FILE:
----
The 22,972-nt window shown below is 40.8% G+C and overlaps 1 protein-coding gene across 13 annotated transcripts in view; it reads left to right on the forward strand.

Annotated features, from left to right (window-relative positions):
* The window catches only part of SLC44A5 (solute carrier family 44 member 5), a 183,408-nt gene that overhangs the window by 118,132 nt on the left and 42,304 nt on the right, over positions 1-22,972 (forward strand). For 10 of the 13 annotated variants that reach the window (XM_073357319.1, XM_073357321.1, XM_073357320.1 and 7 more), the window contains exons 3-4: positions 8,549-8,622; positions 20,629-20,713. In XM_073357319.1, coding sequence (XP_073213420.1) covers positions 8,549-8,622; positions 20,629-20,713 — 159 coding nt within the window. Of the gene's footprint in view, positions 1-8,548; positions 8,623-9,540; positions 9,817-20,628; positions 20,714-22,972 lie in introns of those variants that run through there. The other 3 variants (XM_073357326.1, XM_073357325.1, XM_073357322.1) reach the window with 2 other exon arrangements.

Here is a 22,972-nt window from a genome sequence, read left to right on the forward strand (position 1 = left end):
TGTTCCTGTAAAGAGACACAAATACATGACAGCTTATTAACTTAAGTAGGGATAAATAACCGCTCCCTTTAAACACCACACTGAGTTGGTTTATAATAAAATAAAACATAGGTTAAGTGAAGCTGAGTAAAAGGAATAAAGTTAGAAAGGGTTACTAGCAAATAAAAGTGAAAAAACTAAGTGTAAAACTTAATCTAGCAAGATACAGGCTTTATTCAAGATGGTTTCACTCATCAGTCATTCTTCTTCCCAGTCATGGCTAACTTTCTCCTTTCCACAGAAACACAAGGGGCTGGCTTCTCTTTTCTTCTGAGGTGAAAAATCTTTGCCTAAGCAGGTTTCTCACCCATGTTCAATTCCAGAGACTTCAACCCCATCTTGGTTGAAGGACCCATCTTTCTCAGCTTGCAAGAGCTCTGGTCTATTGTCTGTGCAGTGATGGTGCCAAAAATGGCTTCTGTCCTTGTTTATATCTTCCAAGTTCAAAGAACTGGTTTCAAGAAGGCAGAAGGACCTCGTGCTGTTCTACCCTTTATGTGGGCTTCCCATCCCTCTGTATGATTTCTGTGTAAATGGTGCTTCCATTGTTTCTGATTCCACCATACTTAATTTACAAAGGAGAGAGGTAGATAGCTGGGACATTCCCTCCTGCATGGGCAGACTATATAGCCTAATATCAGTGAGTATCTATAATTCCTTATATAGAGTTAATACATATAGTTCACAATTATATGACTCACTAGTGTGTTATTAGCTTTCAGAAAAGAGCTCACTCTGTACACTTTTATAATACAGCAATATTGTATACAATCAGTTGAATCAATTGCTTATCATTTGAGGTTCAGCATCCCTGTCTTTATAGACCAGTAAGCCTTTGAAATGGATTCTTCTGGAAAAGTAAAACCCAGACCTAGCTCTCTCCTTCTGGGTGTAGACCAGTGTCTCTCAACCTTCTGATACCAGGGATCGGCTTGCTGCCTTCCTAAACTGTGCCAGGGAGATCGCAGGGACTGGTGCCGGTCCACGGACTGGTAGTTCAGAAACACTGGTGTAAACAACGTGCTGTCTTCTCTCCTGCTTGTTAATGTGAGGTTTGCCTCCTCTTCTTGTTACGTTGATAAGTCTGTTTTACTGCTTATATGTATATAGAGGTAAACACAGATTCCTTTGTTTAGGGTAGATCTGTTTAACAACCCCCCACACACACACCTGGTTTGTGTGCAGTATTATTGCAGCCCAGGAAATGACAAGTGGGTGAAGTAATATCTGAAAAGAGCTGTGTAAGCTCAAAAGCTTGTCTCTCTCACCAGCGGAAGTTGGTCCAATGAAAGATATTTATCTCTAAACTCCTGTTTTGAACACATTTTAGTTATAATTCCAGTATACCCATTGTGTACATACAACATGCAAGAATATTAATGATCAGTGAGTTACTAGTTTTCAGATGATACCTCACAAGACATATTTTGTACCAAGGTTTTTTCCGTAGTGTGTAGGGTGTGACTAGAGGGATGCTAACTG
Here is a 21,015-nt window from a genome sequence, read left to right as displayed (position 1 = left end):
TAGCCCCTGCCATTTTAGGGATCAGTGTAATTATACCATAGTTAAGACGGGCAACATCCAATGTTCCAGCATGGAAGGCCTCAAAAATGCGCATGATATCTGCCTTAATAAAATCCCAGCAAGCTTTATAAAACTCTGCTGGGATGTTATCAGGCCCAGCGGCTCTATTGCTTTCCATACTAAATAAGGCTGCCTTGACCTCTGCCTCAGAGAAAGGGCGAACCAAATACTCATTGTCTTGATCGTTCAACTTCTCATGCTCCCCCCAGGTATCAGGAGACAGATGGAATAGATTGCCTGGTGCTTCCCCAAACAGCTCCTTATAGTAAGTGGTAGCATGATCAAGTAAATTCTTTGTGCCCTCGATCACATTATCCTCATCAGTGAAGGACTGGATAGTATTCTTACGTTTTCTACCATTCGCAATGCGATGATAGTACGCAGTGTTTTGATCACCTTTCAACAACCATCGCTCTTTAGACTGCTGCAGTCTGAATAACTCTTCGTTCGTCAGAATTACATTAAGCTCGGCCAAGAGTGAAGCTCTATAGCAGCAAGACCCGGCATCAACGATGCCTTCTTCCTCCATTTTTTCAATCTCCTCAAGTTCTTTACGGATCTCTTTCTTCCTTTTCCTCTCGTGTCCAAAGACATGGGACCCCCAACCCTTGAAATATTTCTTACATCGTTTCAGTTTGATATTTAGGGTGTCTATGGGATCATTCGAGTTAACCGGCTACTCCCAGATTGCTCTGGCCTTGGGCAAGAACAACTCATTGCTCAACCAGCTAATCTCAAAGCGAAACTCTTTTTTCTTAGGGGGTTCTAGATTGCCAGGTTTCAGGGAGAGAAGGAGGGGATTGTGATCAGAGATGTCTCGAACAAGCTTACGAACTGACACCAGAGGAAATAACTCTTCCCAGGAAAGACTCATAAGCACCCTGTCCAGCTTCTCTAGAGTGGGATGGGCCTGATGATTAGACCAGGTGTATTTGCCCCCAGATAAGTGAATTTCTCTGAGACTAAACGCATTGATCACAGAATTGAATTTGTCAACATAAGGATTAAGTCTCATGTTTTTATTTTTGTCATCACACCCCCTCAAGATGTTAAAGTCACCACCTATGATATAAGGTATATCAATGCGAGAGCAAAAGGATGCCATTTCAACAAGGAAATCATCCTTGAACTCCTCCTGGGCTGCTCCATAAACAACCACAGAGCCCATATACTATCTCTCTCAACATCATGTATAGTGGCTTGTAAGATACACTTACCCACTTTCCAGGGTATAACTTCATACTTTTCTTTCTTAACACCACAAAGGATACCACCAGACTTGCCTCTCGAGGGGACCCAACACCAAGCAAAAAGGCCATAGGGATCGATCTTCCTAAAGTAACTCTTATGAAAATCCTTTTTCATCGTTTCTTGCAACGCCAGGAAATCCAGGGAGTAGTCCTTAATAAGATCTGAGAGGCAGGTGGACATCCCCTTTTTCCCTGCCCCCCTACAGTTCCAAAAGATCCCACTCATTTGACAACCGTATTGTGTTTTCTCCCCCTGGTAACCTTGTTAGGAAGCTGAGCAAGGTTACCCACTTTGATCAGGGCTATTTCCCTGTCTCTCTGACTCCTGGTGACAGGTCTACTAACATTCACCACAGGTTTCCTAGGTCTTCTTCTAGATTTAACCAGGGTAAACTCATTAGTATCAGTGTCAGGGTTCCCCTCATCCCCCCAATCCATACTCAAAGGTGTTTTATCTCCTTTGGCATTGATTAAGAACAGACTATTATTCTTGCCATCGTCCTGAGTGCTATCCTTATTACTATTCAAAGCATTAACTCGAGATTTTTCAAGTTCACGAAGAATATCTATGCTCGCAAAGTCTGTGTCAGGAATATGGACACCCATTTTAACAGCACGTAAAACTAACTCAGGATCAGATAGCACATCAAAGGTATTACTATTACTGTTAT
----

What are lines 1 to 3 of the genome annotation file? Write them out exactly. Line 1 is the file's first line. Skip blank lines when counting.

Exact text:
The 22,972-nt window shown below is 40.8% G+C and overlaps 1 protein-coding gene across 13 annotated transcripts in view; it reads left to right on the forward strand.

Annotated features, from left to right (window-relative positions):
* The window catches only part of SLC44A5 (solute carrier family 44 member 5), a 183,408-nt gene that overhangs the window by 118,132 nt on the left and 42,304 nt on the right, over positions 1-22,972 (forward strand). For 10 of the 13 annotated variants that reach the window (XM_073357319.1, XM_073357321.1, XM_073357320.1 and 7 more), the window contains exons 3-4: positions 8,549-8,622; positions 20,629-20,713. In XM_073357319.1, coding sequence (XP_073213420.1) covers positions 8,549-8,622; positions 20,629-20,713 — 159 coding nt within the window. Of the gene's footprint in view, positions 1-8,548; positions 8,623-9,540; positions 9,817-20,628; positions 20,714-22,972 lie in introns of those variants that run through there. The other 3 variants (XM_073357326.1, XM_073357325.1, XM_073357322.1) reach the window with 2 other exon arrangements.